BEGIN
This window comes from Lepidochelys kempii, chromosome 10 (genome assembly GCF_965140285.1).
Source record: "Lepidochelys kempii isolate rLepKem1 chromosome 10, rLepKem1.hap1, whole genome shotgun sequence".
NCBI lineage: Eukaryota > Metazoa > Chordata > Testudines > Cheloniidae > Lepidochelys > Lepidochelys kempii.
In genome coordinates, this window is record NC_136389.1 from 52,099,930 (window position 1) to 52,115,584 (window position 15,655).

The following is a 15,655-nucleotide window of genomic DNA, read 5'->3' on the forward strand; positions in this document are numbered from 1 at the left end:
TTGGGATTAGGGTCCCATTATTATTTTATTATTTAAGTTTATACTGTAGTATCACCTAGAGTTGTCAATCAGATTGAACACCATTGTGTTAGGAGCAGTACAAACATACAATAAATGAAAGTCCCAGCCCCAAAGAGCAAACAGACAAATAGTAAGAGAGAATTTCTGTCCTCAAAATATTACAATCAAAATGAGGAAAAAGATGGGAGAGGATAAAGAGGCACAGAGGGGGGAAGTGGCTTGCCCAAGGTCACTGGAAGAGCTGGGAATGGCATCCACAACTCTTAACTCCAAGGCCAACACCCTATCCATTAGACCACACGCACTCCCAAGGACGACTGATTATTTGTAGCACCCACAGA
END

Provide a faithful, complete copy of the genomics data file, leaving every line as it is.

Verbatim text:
This window comes from Lepidochelys kempii, chromosome 10 (genome assembly GCF_965140285.1).
Source record: "Lepidochelys kempii isolate rLepKem1 chromosome 10, rLepKem1.hap1, whole genome shotgun sequence".
NCBI lineage: Eukaryota > Metazoa > Chordata > Testudines > Cheloniidae > Lepidochelys > Lepidochelys kempii.
In genome coordinates, this window is record NC_136389.1 from 52,099,930 (window position 1) to 52,115,584 (window position 15,655).

The following is a 15,655-nucleotide window of genomic DNA, read 5'->3' on the forward strand; positions in this document are numbered from 1 at the left end:
TTGGGATTAGGGTCCCATTATTATTTTATTATTTAAGTTTATACTGTAGTATCACCTAGAGTTGTCAATCAGATTGAACACCATTGTGTTAGGAGCAGTACAAACATACAATAAATGAAAGTCCCAGCCCCAAAGAGCAAACAGACAAATAGTAAGAGAGAATTTCTGTCCTCAAAATATTACAATCAAAATGAGGAAAAAGATGGGAGAGGATAAAGAGGCACAGAGGGGGGAAGTGGCTTGCCCAAGGTCACTGGAAGAGCTGGGAATGGCATCCACAACTCTTAACTCCAAGGCCAACACCCTATCCATTAGACCACACGCACTCCCAAGGACGACTGATTATTTGTAGCACCCACAGA